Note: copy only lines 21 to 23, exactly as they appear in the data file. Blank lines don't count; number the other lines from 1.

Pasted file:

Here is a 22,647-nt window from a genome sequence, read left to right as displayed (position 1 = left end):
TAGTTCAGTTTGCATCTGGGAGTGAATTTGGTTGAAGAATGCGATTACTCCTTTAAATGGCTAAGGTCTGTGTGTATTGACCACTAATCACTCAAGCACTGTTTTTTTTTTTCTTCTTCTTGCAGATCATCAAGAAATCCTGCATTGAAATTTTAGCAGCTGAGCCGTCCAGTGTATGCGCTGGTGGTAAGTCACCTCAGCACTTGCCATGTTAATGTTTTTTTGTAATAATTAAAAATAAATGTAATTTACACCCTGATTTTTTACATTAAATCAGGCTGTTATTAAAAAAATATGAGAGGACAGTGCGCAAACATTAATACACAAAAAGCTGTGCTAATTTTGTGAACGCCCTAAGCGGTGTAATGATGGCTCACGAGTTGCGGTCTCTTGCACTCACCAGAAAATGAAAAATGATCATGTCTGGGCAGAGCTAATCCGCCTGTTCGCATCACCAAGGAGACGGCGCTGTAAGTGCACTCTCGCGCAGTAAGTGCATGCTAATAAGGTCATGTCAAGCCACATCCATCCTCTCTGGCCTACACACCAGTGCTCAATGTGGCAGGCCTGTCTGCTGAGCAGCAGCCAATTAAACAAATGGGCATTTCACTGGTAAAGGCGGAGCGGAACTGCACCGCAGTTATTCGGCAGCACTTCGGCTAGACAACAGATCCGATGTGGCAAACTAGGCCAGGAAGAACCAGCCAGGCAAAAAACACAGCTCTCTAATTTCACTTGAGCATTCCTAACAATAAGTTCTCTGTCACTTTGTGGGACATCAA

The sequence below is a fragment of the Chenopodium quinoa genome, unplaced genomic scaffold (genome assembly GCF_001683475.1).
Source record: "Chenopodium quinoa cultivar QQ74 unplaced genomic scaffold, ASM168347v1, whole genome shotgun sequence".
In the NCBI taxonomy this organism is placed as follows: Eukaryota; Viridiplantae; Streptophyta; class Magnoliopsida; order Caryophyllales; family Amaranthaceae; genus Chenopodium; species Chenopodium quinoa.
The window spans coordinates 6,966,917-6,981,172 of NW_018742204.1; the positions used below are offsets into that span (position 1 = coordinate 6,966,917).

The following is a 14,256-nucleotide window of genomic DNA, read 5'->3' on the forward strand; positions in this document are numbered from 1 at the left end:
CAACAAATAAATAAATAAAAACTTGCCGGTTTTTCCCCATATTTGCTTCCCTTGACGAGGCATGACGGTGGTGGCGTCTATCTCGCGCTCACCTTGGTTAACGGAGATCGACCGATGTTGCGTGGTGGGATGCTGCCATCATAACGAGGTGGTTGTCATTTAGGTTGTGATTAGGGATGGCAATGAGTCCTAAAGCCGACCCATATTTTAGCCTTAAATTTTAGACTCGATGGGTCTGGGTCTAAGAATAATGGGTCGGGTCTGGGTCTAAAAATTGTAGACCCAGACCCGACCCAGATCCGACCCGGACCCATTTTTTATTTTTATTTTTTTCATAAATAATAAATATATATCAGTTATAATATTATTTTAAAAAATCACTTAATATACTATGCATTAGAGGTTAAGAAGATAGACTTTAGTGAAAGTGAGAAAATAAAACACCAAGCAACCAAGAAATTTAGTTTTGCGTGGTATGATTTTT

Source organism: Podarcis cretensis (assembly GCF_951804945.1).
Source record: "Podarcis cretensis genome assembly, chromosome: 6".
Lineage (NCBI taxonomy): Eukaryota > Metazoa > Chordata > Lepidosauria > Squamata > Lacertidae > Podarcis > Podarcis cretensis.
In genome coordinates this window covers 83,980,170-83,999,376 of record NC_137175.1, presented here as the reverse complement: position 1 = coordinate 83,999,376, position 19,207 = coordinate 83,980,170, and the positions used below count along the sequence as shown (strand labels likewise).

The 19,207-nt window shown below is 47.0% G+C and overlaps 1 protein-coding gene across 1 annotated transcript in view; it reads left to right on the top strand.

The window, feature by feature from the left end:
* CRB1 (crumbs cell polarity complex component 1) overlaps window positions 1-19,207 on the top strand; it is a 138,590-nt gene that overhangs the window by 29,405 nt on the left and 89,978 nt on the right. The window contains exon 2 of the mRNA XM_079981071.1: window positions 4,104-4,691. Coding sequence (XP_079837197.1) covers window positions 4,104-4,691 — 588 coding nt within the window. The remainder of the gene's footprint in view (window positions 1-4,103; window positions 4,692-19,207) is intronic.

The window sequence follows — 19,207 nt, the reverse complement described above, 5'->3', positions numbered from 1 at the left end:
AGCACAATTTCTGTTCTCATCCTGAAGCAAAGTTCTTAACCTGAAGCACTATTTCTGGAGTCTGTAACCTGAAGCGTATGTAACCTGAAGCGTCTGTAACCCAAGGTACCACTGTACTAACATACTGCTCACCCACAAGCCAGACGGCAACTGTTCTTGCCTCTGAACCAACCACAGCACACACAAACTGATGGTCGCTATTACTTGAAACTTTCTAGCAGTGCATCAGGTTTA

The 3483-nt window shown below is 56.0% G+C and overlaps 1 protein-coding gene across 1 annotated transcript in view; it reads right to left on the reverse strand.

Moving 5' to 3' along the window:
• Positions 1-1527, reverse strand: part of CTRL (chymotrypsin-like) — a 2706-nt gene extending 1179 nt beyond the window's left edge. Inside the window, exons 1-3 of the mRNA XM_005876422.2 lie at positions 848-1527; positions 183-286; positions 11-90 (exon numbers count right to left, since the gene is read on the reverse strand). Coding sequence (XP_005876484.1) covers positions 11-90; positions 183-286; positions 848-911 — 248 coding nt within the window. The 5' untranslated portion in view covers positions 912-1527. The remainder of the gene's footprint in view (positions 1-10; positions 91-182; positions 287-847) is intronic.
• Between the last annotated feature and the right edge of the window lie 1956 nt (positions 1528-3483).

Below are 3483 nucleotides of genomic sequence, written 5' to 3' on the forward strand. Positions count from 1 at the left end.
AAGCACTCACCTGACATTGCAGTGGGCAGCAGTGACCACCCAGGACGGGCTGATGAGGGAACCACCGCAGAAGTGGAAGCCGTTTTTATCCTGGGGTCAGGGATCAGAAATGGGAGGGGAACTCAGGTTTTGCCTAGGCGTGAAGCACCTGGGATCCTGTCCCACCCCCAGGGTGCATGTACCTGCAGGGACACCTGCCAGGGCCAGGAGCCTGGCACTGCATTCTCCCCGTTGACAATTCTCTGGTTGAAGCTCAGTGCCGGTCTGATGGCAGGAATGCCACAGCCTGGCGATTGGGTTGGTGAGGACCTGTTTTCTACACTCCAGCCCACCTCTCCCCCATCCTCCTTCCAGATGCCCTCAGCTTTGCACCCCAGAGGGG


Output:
• Between the last annotated feature and the right edge of the window lie 1956 nt (positions 1528-3483).

Below are 3483 nucleotides of genomic sequence, written 5' to 3' on the forward strand. Positions count from 1 at the left end.
AAGCACTCACCTGACATTGCAGTGGGCAGCAGTGACCACCCAGGACGGGCTGATGAGGGAACCACCGCAGAAGTGGAAGCCGTTTTTATCCTGGGGTCAGGGATCAGAAATGGGAGGGGAACTCAGGTTTTGCCTAGGCGTGAAGCACCTGGGATCCTGTCCCACCCCCAGGGTGCATGTACCTGCAGGGACACCTGCCAGGGCCAGGAGCCTGGCACTGCATTCTCCCCGTTGACAATTCTCTGGTTGAAGCTCAGTGCCGGTCTGATGGCAGGAATGCCACAGCCTGGCGATTGGGTTGGTGAGGACCTGTTTTCTACACTCCAGCCCACCTCTCCCCCATCCTCCTTCCAGATGCCCTCAGCTTTGCACCCCAGAGGGG